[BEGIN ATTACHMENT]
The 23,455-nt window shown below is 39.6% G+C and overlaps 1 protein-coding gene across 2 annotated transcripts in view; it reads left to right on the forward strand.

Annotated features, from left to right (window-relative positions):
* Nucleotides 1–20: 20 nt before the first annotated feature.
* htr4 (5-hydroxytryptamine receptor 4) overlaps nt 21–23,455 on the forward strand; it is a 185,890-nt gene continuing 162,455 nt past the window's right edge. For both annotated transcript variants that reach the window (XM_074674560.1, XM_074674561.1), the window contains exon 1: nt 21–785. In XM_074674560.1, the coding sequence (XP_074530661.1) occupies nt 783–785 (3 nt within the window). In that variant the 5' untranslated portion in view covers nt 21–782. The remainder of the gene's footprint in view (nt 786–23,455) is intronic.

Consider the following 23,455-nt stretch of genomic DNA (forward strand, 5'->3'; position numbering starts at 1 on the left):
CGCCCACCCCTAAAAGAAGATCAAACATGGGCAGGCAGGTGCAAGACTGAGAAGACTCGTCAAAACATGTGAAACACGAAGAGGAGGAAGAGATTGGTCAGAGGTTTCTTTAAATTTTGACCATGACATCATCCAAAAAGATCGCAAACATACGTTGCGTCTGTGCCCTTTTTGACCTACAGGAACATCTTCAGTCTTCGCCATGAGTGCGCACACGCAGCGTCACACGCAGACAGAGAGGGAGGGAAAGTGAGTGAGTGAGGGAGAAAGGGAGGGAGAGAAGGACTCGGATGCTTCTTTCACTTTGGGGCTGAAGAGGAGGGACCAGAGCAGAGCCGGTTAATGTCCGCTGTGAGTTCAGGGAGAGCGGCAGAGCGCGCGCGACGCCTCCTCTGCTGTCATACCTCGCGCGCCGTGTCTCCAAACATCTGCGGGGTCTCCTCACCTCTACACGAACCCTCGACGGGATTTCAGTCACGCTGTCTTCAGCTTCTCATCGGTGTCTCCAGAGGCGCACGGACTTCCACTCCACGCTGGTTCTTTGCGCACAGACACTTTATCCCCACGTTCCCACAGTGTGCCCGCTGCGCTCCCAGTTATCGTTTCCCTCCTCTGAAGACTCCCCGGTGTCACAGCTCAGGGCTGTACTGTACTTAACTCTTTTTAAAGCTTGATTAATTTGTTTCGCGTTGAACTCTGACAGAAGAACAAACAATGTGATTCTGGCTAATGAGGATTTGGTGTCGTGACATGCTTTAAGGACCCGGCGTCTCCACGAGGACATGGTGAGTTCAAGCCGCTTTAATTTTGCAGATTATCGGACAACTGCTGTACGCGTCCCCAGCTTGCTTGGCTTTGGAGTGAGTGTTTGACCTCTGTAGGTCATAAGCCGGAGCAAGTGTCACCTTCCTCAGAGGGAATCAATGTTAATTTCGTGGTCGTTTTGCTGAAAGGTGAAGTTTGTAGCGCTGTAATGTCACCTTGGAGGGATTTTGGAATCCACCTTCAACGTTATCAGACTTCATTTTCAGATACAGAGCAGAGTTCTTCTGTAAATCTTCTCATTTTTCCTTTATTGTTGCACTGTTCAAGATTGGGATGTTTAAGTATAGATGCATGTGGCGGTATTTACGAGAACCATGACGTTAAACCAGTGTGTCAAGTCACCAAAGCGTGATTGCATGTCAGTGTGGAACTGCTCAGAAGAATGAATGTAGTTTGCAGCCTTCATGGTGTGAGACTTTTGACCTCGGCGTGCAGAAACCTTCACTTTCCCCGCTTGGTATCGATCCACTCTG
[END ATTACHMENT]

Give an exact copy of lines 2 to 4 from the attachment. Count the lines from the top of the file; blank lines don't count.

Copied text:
Annotated features, from left to right (window-relative positions):
* Nucleotides 1–20: 20 nt before the first annotated feature.
* htr4 (5-hydroxytryptamine receptor 4) overlaps nt 21–23,455 on the forward strand; it is a 185,890-nt gene continuing 162,455 nt past the window's right edge. For both annotated transcript variants that reach the window (XM_074674560.1, XM_074674561.1), the window contains exon 1: nt 21–785. In XM_074674560.1, the coding sequence (XP_074530661.1) occupies nt 783–785 (3 nt within the window). In that variant the 5' untranslated portion in view covers nt 21–782. The remainder of the gene's footprint in view (nt 786–23,455) is intronic.